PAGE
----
BERLIN (Reuters) - German Finance Minister Olaf Scholz has said financial leaders must use talks in Washington this week to avoid any escalation in trade disputes as political risks pose the biggest threat to a slowing world economy.
U.S. President Donald Trump’s threat this week to impose tariffs on $11 billion worth of European Union products, including commercial aircraft, has opened a new front in his global trade war and deepened a long-running transatlantic subsidy dispute surrounding Boeing and Airbus.
“All parties must do their part to avoid an escalation of trade disputes,” Scholz told Reuters in an interview on Wednesday, ahead of the April 12-14 International Monetary Fund and World Bank Spring Meetings.
Scholz, also vice chancellor in Chancellor Angela Merkel’s governing coalition, said the global economy was losing steam, but there was still growth in Europe and Germany, and that political problems such as the U.S. trade disputes and Brexit could be solved.
“That’s why the talks in Washington are so important,” Scholz said.
He also said the EU should help Britain reach an agreement for an orderly departure from the bloc.
“Everyone in Europe hopes that there will be an agreement between the government and opposition about the way to get an agreed Brexit,” Scholz said.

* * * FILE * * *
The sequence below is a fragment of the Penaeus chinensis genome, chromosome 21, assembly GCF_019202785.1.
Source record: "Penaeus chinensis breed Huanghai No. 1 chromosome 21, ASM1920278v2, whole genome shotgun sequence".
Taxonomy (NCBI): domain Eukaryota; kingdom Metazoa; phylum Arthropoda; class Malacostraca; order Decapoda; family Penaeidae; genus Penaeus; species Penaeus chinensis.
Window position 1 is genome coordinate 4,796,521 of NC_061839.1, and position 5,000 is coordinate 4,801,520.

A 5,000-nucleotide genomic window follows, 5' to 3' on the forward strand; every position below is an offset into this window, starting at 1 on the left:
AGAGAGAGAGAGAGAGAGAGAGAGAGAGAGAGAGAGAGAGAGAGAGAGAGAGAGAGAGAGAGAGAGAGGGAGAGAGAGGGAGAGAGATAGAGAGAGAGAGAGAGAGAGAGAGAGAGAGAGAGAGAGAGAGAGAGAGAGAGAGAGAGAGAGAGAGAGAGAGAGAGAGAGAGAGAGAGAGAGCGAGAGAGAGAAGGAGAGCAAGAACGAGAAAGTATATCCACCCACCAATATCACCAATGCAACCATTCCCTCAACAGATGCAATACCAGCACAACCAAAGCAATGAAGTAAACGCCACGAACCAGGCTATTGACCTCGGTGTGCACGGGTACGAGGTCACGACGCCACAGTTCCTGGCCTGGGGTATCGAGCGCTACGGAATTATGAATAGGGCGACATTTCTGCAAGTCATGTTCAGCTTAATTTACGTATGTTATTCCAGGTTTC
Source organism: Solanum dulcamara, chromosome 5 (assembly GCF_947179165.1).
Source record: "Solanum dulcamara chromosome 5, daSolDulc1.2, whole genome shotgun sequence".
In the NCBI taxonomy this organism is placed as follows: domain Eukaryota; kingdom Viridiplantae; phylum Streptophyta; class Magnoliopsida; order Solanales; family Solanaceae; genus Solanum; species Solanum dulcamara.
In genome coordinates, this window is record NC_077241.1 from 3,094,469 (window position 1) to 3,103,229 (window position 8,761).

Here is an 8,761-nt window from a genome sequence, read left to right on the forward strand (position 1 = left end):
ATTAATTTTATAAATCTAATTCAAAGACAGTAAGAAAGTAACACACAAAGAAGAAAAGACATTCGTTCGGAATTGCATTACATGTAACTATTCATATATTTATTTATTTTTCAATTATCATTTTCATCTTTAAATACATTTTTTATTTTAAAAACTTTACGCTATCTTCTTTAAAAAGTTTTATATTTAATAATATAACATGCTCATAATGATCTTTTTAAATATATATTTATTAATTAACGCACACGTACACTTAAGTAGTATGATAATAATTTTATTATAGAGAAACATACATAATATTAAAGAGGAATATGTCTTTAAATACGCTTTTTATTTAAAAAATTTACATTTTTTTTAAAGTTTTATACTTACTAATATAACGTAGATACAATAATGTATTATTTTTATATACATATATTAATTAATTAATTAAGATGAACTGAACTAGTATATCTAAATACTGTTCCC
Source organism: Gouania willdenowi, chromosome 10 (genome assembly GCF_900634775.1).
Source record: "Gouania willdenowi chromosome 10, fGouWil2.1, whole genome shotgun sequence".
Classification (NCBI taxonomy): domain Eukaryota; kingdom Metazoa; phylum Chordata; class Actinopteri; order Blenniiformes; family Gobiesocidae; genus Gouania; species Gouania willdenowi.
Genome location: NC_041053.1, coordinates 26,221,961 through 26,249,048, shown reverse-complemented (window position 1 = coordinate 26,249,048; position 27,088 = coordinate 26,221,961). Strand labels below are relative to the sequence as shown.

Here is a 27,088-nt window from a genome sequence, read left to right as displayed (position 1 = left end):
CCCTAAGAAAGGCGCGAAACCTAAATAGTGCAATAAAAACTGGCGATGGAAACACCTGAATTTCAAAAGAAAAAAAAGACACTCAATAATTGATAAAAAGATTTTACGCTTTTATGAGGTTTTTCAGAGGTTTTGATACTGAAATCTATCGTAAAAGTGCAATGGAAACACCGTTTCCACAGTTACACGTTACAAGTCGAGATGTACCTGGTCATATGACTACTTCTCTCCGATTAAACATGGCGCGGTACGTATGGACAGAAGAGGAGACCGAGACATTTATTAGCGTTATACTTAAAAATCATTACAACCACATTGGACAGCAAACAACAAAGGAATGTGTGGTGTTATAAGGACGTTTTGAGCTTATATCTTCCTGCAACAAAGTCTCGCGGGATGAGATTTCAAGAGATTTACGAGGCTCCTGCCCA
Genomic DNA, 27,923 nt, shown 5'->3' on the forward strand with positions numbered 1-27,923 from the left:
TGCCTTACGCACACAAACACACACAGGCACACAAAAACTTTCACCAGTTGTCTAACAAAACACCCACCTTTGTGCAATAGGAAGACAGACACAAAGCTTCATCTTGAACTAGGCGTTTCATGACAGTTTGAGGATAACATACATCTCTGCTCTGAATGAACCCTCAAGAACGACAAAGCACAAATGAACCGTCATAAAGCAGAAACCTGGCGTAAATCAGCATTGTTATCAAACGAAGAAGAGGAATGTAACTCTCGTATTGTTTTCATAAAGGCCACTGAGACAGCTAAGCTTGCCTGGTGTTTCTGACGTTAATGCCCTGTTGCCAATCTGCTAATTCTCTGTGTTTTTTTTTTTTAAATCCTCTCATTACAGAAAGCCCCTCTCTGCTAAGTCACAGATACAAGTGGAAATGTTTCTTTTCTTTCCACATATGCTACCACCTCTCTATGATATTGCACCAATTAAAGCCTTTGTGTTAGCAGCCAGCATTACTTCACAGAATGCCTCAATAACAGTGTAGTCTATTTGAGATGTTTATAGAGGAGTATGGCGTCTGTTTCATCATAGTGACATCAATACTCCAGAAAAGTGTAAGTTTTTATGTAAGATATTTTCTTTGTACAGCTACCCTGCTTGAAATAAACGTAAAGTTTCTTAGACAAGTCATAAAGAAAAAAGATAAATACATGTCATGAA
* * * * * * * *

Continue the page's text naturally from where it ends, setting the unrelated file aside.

“It’s the task of the European Union to be helpful in a process in the United Kingdom like this,” Scholz said. “I hope that the risk of a ‘no-deal’ Brexit is decreasing.”
German Chancellor Angela Merkel had said she wanted EU leaders meeting later on Wednesday to grant Britain a delay in its divorce from the bloc, but also to make sure that, once agreement on the divorce was reached in London, Brexit could take place quickly.
Scholz also wants to use the talks in Washington to achieve progress for a minimum level of corporate taxation globally.
“For me, a very important topic for the IMF meeting is the fight for fair taxation,” Scholz said. “We want to prevent large global corporations escaping their responsibility to pay taxes.”
Financial leaders will discuss proposals to introduce a minimum level of corporate taxation. “The ambitious goal is to reach an international agreement by the summer of next year,” Scholz said.
The German finance minister said he did not expect the meetings in Washington to discuss foreign exchange rate manipulation, or Germany’s large current account surplus.
However, Scholz said Germany would use parts of its budget surplus to boost fiscal stimulus and support corporate research and development with incentives worth 1.25 billion euros ($1.41 billion) annually, without a time limit.
On euro zone reform, Scholz said he was “very optimistic” that finance ministers would agree on the structure of a new euro zone budget by summer.
Asked about any political support or influence in merger talks between Deutsche Bank and Commerzbank, Scholz played down the government’s role. “This is a corporate decision that must be worked out by the two banks,” Scholz said.
Reporting by Michael Nienaber; Editing by Madeline Chambers